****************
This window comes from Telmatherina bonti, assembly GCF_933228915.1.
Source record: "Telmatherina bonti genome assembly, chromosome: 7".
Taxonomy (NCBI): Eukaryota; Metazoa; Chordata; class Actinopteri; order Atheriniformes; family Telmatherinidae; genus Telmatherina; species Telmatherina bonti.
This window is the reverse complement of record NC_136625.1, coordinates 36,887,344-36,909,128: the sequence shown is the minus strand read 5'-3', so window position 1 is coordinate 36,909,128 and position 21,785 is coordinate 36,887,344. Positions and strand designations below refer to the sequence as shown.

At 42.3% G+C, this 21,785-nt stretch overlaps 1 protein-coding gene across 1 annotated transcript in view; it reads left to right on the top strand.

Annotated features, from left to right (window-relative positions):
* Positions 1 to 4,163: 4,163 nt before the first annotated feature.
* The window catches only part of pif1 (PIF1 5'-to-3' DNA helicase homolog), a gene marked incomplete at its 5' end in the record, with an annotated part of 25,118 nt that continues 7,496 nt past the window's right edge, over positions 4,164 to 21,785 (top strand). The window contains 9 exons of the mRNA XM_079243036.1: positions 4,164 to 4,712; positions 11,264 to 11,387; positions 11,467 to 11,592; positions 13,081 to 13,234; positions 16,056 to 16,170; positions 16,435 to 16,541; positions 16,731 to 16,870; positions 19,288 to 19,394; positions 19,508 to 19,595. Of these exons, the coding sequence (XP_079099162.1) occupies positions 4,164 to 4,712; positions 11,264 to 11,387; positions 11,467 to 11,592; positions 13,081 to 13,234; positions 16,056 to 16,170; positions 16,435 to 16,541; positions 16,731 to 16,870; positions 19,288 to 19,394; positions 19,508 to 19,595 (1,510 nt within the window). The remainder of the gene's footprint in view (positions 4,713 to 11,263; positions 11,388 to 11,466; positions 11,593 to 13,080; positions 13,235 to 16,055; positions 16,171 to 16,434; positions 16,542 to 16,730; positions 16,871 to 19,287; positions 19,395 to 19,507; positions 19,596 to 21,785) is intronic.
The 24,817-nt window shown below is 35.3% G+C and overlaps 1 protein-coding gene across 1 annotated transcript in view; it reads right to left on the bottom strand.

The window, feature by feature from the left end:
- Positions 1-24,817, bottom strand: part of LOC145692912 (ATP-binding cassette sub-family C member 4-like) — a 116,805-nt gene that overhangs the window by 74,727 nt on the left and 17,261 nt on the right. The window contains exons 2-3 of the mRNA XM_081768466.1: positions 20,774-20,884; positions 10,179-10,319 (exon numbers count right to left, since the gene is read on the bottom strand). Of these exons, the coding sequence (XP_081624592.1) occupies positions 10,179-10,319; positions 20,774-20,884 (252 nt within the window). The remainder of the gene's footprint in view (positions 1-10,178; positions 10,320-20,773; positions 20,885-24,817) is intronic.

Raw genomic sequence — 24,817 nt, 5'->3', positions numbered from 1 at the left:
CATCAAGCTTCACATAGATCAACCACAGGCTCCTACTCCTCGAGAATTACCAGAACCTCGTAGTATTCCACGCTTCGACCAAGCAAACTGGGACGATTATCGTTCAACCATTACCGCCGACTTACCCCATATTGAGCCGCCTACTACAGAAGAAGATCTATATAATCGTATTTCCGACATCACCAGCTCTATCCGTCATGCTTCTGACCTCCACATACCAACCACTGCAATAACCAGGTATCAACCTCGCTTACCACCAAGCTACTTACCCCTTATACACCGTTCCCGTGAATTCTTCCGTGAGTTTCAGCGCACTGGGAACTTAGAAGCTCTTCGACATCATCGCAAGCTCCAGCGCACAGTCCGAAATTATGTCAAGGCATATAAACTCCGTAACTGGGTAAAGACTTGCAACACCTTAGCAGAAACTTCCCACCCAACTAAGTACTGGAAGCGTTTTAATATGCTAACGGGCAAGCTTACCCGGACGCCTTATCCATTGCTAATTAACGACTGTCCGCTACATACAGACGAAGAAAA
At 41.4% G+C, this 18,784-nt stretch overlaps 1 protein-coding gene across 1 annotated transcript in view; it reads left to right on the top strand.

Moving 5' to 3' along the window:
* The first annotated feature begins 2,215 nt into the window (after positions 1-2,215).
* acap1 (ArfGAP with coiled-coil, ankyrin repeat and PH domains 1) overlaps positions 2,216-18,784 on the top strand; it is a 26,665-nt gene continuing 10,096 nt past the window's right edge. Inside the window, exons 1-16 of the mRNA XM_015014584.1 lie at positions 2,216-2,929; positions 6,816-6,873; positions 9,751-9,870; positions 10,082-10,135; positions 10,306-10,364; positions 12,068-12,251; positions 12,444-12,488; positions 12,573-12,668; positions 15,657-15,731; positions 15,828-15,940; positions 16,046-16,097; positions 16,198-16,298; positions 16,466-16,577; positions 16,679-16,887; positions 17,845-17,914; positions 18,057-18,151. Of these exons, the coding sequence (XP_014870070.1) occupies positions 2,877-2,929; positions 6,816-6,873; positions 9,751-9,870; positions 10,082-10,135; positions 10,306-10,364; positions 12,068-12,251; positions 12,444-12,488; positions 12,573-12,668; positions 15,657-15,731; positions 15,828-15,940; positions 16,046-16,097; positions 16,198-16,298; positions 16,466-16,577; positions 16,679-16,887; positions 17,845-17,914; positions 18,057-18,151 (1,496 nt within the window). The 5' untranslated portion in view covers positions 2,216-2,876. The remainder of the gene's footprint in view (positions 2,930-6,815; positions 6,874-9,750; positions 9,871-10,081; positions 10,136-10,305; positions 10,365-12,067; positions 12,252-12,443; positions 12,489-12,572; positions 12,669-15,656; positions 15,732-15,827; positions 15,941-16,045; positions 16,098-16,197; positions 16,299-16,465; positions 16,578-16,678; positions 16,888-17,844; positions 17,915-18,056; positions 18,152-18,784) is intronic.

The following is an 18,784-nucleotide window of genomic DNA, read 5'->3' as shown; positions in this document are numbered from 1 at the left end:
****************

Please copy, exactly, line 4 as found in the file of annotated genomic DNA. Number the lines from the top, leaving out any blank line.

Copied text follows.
This window is the reverse complement of record NC_136625.1, coordinates 36,887,344-36,909,128: the sequence shown is the minus strand read 5'-3', so window position 1 is coordinate 36,909,128 and position 21,785 is coordinate 36,887,344. Positions and strand designations below refer to the sequence as shown.